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Hello everyone,

First apologize if someone ask something similar to this before but I couldn't find anything similar.

I am working on a project which is basically a datalogger who write all the sensors information in a SD CARD every some 'x' controlled time.

Arduino only will send the information in case to one of the sensor values exceed the limits values or in case that an external device (via LabView via ZigBee technology) ask for it.

My main idea it was something similar to this:

switch(var)

{

case 'a':

send_data();

case 'b':

change_delay();

case 'c':

change_limits()

}


...and so on.

The point is that I am able to ask for it and it works the first time, but when I ask for more than one option sometimes doesn't work.

I think the problem probably it will be fixed if I could clear the Serial buffer every time after I use the serial port but until this moment I haven't been able to figure out how to do it.

If it's possible I would like if someone can tell me how to do it or if is not I would really appreciate some other idea to control it.

Thanks a lot for advance.

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I am having trouble understanding the role of the Arduino.  Are you trying to clear the receive buffer or the send buffer?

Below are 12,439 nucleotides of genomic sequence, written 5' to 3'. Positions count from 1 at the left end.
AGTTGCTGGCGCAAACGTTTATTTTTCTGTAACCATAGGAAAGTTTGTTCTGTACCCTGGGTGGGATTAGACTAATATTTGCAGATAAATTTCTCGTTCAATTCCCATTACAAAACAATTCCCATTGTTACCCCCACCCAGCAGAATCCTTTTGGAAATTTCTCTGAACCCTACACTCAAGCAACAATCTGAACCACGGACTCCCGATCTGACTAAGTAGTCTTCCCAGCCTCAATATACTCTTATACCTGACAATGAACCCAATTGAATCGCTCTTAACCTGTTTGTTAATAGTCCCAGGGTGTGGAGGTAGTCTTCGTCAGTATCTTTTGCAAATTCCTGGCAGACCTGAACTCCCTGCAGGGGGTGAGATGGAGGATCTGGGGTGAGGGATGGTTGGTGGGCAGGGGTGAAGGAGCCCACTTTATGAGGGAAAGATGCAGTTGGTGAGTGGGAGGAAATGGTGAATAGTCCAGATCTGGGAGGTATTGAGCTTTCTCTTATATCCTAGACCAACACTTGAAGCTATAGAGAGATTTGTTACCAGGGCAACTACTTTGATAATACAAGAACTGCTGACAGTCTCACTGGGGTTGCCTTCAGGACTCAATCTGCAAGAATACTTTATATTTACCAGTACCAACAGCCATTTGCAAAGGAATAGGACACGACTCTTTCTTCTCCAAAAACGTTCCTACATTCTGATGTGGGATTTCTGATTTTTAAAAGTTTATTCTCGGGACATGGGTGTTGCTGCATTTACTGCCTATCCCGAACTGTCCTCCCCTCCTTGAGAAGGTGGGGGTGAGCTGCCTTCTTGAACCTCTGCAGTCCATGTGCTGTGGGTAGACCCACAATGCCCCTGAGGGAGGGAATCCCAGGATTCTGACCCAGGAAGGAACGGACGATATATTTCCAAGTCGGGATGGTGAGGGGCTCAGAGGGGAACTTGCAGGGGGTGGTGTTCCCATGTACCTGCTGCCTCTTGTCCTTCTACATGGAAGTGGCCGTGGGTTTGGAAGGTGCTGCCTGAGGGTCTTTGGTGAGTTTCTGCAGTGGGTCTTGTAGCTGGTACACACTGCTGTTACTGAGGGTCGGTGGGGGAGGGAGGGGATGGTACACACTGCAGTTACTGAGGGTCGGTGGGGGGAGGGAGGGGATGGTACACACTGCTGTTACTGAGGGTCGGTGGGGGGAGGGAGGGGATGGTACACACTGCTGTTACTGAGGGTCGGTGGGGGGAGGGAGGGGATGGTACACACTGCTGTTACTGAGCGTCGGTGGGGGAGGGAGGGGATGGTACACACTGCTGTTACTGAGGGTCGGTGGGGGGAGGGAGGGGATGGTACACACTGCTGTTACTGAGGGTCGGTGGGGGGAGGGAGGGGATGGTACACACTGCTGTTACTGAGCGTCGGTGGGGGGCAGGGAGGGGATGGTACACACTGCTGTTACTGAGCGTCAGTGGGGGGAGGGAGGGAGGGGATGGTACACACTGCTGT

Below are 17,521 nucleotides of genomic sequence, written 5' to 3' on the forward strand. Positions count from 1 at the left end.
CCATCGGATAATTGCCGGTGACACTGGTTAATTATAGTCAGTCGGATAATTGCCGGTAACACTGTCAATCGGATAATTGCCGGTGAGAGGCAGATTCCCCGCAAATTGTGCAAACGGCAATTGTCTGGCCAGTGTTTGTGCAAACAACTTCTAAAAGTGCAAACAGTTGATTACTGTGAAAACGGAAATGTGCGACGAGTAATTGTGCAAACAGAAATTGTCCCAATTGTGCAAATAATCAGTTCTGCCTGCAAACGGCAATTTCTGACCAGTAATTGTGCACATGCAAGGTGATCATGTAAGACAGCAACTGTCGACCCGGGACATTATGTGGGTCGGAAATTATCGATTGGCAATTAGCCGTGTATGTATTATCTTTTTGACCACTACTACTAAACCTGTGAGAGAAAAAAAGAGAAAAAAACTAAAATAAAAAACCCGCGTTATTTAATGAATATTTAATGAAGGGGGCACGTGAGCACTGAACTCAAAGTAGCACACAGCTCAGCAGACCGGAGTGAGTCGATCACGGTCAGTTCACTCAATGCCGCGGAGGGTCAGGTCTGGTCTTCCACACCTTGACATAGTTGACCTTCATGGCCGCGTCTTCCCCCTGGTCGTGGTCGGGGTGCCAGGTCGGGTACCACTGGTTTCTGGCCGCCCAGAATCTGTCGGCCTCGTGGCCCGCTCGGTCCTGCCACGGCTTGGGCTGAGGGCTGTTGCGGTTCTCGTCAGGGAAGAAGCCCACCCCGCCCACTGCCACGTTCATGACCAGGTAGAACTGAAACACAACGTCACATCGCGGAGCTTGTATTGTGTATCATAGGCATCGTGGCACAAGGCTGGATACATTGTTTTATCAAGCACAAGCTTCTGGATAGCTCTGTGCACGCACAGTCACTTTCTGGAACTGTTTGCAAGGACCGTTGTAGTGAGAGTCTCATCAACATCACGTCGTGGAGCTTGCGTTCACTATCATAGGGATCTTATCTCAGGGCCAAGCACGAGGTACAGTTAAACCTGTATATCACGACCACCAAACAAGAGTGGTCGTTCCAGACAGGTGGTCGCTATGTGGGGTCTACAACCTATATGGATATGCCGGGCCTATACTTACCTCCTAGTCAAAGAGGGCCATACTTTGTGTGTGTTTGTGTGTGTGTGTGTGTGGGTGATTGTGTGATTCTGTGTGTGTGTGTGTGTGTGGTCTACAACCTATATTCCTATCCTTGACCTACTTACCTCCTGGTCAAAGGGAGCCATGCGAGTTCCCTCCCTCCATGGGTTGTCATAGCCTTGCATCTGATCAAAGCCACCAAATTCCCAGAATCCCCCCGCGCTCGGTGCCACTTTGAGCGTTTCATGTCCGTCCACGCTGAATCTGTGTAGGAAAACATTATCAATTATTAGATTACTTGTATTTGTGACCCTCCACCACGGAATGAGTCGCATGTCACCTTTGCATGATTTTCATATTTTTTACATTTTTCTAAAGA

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The point is that I am able to ask for it and it works the first time, but when I ask for more than one option sometimes doesn't work.

I suspect you have jumped to a "solution" before diagnosing the problem.  I suggest you post more details about the problem.
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I suggest you post more details about the problem.
And ALL of your code.
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Here is the code.  

I am trying to clear the receive serial data.

My problem it is that my program don't always answer to the commands I send from the other XBee terminal.

Code:
#include <SHT1x.h> //SHT15 Library
#include <SD.h> //SD Library
#include <Wire.h> //I2C Library
#include <DS3231.h> //RTC Library

#define dataPin  3
#define clockPin 2

SHT1x sht1x(dataPin, clockPin);
DS3231 RTC; //Create the R8025 object
File logFile; //Create the logFile object

int d= 5000; //DELAY TIME
int limit_x = 0; //ALARM limit_S
int limit_y = 0;
int limit_z = 0;
int limit_t = 50;
int limit_h = 100;
int inByte;


void setup () {
  Serial.begin(9600);
  Wire.begin();
  RTC.begin();

  Serial.print("Initializing SD card...");